What happens when there is a knock at the Door?
I met Luc in the summer when his brother invited us to travel with them to Norway. His brother was planning an amazing kayaking trip and we decided to take up the offer to see the world in a way we would likely never again see it. It was an amazing trip and possible through all the hard work Luc had done.
Seven months later he was gone. An F-16 lost off the coast of Italy wasn’t a random pilot. It was Luc. And with so much life to live he was gone. I still remember my friend knocking on my door to hug me as we cried over the loss. Someone I knew, some she had never met.
And a few months later when the holiday of Memorial Day rolled around it had a new meaning. Because remembering the fallen wasn’t a vague unknown story.
The reality was the friend I had met. His wife was a widow, his daughter no longer had a father, and his brother who had invited us to Norway now had to live life without his brother. And though my life overall changed very little, it also had changed everything.
What I love about the book, The Knock at the Door is that it brings you into the story of three women’s lives on how the news that their loved one was gone affected them. From the moment they hear the news to how they kept moving forward without the person they loved.
It gives you the personal account of what it is like to deal with the loss of a loved one. It isn’t pretty, it is honest. It will bring you to tears and will allow you to feel a small piece of the emotion of what so many gold star spouses, brothers, sisters, and parents have felt.
The book starts with a reflection by Ryan Manion remembering back to where she was on September 11th and how that day changed so many lives. She wrote a reflection that day and ended with “I just hope nothing happens to my dad or Tavis.” But unfortunately, six years later Tavis died in Iraq and her family was notified with a knock on the door.
This is a book that shares the process of grief. The low moments, along with the moments of growth. The truth of the pain and joy that tomorrow brings.
Ryan then goes to share the story of losing her brother. Sometimes we forget how many people are affected by the loss of each service member. If we don’t know more than their name, we can’t see all the lives touched by one person.
While I was deployed to Afghanistan the number of people who were praying for my safety continued to grow each day, I was overseas. People I had never met sent me care packages and emails to show their support. And that was just me. There were over 100 people in my unit and had one of us not come home their loss would have been carried on through those of us who survived.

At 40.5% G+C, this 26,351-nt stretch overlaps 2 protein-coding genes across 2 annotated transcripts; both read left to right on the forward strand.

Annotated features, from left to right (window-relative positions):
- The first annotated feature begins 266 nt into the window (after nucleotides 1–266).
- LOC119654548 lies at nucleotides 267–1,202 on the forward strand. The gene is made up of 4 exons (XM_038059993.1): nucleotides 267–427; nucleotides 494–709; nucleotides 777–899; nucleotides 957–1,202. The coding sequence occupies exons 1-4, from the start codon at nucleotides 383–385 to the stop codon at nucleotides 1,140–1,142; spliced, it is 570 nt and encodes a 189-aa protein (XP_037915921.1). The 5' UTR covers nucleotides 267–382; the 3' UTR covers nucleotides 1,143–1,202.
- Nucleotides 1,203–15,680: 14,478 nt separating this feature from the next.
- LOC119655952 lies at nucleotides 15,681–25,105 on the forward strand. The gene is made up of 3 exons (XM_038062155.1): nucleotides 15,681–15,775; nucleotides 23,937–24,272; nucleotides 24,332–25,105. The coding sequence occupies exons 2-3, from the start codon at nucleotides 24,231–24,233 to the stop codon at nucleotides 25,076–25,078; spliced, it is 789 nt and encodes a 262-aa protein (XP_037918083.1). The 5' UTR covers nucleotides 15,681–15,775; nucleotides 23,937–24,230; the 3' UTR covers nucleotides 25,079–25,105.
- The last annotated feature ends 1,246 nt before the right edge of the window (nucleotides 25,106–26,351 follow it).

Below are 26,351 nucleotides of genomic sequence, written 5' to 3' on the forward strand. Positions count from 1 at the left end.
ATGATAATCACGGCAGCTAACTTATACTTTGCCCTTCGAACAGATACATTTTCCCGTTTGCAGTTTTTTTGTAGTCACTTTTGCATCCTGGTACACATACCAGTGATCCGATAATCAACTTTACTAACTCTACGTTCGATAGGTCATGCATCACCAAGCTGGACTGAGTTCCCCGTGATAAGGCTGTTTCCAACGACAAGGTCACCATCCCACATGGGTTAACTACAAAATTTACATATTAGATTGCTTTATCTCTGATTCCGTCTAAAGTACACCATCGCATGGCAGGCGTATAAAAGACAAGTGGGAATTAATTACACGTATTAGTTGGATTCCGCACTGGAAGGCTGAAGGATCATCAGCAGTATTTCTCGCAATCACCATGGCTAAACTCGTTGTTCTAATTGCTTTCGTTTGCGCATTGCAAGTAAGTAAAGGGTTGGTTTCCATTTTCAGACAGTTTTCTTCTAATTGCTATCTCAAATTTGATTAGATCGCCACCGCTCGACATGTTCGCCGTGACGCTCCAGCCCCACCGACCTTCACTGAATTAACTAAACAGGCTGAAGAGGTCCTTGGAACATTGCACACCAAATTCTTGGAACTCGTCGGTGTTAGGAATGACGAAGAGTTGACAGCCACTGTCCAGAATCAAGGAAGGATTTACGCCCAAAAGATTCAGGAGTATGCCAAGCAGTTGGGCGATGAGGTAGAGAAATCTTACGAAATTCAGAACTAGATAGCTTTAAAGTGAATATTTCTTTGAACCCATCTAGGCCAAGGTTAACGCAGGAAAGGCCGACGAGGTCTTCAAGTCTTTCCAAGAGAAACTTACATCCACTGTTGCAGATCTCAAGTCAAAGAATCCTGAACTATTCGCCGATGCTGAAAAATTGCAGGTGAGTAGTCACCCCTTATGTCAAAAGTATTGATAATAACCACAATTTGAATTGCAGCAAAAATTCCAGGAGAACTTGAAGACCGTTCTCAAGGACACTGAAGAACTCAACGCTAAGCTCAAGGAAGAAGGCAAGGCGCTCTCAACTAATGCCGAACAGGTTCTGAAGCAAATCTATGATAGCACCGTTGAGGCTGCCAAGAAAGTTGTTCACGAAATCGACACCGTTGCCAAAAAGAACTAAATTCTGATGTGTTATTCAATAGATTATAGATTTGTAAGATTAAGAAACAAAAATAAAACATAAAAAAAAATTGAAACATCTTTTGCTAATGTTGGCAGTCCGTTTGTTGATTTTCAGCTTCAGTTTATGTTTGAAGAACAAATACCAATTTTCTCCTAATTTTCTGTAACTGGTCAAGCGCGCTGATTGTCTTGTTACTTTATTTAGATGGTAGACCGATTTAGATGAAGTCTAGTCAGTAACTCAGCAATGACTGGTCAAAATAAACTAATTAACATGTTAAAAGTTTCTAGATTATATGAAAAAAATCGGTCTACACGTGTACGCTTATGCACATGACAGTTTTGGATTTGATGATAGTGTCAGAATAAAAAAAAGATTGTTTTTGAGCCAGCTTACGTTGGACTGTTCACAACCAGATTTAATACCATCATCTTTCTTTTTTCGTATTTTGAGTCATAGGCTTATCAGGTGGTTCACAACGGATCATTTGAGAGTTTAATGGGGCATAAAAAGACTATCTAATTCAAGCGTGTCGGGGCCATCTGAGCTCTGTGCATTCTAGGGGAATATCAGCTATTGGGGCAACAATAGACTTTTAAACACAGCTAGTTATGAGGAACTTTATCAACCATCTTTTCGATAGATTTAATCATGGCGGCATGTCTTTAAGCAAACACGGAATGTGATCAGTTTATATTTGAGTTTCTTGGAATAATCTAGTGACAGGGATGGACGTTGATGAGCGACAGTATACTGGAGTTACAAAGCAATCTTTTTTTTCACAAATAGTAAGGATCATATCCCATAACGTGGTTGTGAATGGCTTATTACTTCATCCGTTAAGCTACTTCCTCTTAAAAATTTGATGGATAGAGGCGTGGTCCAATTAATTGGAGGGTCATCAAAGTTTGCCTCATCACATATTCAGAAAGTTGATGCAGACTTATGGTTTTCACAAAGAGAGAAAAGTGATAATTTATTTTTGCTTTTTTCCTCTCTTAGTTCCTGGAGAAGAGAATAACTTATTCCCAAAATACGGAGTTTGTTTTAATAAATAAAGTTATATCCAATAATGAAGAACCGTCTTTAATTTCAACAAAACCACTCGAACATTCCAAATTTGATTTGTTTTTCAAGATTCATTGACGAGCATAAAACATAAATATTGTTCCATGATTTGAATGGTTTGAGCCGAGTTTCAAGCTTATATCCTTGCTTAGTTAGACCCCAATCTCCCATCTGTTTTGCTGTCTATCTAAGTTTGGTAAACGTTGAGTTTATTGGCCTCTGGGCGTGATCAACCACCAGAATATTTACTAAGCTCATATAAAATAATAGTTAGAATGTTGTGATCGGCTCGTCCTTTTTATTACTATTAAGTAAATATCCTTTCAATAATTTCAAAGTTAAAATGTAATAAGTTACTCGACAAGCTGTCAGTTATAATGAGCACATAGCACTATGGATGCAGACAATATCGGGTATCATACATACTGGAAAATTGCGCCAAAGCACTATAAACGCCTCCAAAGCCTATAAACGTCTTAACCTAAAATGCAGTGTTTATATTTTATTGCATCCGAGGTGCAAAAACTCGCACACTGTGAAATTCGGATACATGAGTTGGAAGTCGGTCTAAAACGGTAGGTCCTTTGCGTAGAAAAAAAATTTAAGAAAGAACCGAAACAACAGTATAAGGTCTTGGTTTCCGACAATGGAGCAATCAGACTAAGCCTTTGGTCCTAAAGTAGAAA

And hearing the story of sister, a sometimes-forgotten piece of those affected by the loss of service members, was a reminder of how deep the pain of loss goes when one person is gone. I loved that Ryan shared the brotherly sister bond of friendship and love they had for each other through various stories pulled from their childhood.
She allows you to get to know Tavis and it brings you into the story and when you learn of Tavis’ death that you already knew was coming, it brings up such emotion and finality. A life cut short too soon.
Then we get to go through Ryan’s grief process and the crazy family plan to run the Marine Corps Marathon the year he died. Ryan ends her section with “Eventually, despite the inevitable failures, we come to learn that our next success is never too far off in the distance.” While the pain of losing her brother will never go away, she has been able to move forward and use his loss to push her forward to help others.
Next, we meet Amy. Her husband Brendan was friends with Tavis when they both attended the Naval Academy. He died in 2010 in Afghanistan a few weeks before he was supposed to be home from his deployment.
This story hit me hard. I also deployed to Afghanistan in 2010 and each day we were briefed on the numbers of troops who died. No names or stories just a number. This story is a representation of one of those stories.
When Brendan died Amy wanted Tavis and Brendan to be buried together. Tavis had been buried in Pennsylvania and at first, Amy expected him to be buried there too. But when it was suggested to Tavis’ mom she said they should be buried together at Arlington. And although there were challenges, they were able to make it happen.
Amy shares her grief and how she was able to move forward with her life. She ends her story with “How can you be present in your current situation, and what are you meant to learn from the experience? …No matter how small the obstacle is, it can teach you something about yourself.
Lastly, Heather shares her story of her husband Rob dying weeks into his third deployment, this time to Afghanistan. Her knock at the door came at 3 am when her in-laws on the East Coast were notified before her father-in-law headed into work as a Marine as a commander and would see the casualty list from the night before.
At the time of Rob’s death, Heather didn’t know the stories of Travis or Brendan, but as fate would have it her husband was buried a few rows from where they were laid. They ended up meeting and as Heather says it completely changed her life. Throughout the story, Heather shares lessons learned that helped drive her forward.
All three stories show you the similarities and differences each person goes through when they face loss. The Knock at the Door isn’t an easy book to read, but it is important for everyone to hear the stories of loss and remember the sacrifices so many men and women have made for this country.
As we come to another Memorial Day, take time to pause and remember those we have lost and those they left behind. Memorial Day is a somber holiday. A day to remember.